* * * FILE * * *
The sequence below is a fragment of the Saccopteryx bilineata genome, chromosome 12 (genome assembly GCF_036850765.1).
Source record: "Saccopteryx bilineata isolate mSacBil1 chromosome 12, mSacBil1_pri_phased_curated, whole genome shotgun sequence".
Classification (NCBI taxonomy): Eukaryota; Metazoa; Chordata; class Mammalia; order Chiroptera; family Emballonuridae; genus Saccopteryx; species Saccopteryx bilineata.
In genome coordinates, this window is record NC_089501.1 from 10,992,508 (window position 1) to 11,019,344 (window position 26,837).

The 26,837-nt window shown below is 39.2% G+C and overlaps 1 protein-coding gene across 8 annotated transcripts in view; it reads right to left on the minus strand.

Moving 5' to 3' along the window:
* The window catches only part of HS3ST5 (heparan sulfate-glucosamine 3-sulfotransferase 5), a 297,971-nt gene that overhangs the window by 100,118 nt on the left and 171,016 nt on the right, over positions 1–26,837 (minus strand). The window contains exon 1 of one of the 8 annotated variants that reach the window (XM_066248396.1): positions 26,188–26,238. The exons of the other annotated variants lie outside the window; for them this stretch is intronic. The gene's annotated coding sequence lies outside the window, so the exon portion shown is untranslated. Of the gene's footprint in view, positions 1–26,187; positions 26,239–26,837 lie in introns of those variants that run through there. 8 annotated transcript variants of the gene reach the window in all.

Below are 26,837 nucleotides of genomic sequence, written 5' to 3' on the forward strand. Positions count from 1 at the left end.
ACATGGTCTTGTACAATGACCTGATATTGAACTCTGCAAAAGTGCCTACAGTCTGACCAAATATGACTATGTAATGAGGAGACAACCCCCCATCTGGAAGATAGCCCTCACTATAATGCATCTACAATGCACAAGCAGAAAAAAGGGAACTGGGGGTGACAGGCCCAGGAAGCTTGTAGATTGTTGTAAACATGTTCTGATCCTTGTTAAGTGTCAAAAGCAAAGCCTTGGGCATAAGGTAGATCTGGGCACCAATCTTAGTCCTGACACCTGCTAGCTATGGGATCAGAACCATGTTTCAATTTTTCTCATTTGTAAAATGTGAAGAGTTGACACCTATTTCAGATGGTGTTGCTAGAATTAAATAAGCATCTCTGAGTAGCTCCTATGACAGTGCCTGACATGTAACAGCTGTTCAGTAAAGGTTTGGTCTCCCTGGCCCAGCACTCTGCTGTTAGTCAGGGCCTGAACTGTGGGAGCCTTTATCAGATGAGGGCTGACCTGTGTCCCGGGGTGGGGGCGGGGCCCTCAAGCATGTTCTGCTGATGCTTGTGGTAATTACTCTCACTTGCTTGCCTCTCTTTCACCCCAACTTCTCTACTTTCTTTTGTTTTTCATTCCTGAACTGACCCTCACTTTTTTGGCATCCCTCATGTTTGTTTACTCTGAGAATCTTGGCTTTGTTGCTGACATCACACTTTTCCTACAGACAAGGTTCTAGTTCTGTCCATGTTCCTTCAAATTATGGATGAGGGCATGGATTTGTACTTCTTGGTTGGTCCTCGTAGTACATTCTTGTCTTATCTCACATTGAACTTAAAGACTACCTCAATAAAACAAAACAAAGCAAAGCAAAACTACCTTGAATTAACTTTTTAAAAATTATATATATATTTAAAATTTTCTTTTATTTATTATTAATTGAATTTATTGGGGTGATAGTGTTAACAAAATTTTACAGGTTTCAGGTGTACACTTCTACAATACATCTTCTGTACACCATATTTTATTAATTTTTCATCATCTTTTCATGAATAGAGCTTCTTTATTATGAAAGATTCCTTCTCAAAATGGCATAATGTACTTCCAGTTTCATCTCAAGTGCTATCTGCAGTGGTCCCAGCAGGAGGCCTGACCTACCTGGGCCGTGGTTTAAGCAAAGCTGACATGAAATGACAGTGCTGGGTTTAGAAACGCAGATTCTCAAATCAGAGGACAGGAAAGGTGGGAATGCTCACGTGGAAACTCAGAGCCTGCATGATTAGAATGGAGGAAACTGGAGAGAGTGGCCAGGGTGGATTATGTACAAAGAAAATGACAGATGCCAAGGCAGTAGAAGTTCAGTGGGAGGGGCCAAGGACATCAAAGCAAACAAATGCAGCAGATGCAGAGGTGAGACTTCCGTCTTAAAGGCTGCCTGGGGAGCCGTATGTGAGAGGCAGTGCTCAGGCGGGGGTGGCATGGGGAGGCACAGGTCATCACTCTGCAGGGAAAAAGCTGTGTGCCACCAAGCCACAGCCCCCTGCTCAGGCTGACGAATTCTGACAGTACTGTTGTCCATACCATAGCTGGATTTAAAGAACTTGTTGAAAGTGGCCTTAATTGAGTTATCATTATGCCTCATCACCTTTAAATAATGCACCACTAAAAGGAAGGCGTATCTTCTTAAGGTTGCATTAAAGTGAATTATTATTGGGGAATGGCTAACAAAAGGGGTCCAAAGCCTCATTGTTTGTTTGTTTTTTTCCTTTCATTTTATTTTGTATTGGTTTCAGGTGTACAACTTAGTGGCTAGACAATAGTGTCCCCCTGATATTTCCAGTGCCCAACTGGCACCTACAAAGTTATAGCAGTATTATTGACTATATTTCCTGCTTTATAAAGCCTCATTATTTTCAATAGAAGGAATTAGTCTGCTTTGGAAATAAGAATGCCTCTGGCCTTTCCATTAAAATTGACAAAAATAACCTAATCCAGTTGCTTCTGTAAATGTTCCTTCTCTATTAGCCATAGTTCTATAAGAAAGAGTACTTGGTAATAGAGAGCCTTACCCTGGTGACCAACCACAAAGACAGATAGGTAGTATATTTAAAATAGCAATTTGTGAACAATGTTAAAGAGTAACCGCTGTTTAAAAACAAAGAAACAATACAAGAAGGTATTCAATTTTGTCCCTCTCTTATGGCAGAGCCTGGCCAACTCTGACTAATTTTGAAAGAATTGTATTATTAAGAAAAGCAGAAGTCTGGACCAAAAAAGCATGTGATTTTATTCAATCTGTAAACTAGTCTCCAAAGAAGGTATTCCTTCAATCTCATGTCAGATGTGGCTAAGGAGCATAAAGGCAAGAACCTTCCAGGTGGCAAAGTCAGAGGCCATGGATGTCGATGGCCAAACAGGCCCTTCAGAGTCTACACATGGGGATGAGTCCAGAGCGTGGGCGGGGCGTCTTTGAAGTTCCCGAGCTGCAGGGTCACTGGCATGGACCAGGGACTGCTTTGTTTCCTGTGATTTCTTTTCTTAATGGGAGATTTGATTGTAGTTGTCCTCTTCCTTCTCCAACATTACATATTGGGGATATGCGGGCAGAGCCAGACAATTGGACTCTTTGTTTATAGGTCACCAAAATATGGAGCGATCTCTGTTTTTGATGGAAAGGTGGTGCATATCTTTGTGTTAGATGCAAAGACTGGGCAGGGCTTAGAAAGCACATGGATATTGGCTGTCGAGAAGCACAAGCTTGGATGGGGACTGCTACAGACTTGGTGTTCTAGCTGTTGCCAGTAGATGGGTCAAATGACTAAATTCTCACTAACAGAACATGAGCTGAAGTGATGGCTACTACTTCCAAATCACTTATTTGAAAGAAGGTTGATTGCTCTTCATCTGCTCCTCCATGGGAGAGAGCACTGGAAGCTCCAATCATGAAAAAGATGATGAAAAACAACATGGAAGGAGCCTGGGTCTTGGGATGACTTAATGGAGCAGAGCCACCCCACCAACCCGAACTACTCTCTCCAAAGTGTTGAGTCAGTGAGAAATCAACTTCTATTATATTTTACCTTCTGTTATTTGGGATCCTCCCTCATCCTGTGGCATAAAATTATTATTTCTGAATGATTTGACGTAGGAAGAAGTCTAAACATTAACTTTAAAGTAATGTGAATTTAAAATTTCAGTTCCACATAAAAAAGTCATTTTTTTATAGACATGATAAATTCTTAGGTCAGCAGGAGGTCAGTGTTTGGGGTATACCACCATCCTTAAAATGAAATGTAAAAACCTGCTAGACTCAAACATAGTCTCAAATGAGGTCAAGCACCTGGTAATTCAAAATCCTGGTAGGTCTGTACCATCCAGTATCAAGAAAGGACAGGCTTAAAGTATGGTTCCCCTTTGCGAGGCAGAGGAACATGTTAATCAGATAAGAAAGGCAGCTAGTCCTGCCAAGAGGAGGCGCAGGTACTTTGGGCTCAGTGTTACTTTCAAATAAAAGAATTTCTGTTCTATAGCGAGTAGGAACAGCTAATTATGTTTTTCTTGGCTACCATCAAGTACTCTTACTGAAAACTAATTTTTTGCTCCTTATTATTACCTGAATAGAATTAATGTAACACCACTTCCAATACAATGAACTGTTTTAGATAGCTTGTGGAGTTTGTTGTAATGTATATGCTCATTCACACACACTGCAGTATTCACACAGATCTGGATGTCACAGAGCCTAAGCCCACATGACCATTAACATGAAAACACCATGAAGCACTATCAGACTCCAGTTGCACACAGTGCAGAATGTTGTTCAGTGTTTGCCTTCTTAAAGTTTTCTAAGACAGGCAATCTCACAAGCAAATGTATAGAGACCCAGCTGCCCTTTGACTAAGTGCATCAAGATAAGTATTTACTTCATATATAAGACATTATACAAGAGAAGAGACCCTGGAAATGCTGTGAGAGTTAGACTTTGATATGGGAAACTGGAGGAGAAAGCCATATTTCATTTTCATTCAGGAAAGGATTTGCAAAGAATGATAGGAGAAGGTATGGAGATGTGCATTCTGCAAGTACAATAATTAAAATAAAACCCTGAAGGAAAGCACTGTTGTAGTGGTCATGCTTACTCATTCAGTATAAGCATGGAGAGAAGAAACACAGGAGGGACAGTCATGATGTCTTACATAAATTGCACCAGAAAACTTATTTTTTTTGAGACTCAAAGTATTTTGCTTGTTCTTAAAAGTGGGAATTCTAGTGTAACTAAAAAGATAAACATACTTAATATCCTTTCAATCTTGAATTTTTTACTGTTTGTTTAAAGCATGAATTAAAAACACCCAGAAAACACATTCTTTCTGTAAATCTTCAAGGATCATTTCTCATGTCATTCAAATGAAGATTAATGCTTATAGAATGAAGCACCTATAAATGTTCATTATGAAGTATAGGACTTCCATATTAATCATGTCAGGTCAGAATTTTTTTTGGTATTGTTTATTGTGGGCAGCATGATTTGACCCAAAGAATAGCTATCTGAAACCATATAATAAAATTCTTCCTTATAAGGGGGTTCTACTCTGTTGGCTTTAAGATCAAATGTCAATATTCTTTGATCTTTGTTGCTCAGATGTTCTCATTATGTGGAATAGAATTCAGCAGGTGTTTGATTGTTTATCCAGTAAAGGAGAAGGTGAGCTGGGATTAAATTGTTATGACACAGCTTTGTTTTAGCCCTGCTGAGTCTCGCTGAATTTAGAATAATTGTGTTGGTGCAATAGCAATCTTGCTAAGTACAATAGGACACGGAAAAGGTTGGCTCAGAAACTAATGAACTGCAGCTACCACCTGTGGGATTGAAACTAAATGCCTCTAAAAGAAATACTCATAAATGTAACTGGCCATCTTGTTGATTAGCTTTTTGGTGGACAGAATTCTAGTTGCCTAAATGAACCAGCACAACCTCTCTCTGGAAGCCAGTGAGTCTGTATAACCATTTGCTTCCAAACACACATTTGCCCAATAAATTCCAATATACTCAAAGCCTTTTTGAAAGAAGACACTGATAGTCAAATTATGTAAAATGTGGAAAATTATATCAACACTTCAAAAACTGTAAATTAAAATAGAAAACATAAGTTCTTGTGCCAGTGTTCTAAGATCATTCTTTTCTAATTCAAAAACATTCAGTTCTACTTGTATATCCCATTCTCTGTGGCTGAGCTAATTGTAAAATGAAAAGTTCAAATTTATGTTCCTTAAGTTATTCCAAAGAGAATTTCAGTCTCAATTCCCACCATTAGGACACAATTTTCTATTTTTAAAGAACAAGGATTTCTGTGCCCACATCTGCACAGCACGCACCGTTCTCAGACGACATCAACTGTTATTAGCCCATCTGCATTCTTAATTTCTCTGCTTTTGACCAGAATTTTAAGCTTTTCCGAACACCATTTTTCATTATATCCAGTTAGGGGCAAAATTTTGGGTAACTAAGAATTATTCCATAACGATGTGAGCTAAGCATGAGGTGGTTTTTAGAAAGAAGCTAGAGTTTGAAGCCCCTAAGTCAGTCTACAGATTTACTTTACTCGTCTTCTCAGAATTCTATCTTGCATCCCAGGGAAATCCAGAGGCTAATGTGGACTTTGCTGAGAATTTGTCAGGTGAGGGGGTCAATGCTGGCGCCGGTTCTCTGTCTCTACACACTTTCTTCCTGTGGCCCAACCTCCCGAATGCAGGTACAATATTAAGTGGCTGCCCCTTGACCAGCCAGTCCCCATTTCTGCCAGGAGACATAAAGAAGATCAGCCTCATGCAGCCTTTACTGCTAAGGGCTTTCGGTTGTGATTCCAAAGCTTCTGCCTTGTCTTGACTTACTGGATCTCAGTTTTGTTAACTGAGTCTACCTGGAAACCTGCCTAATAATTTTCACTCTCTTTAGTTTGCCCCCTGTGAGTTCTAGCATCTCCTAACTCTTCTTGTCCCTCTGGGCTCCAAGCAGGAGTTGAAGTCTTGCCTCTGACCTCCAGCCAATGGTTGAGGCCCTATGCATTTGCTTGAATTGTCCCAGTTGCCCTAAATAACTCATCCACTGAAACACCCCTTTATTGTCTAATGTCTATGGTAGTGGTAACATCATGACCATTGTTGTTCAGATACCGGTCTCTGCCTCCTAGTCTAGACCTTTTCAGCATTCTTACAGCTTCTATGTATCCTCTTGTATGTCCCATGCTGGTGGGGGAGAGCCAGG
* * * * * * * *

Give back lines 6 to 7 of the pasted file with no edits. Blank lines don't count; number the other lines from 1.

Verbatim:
Moving 5' to 3' along the window:
* The window catches only part of HS3ST5 (heparan sulfate-glucosamine 3-sulfotransferase 5), a 297,971-nt gene that overhangs the window by 100,118 nt on the left and 171,016 nt on the right, over positions 1–26,837 (minus strand). The window contains exon 1 of one of the 8 annotated variants that reach the window (XM_066248396.1): positions 26,188–26,238. The exons of the other annotated variants lie outside the window; for them this stretch is intronic. The gene's annotated coding sequence lies outside the window, so the exon portion shown is untranslated. Of the gene's footprint in view, positions 1–26,187; positions 26,239–26,837 lie in introns of those variants that run through there. 8 annotated transcript variants of the gene reach the window in all.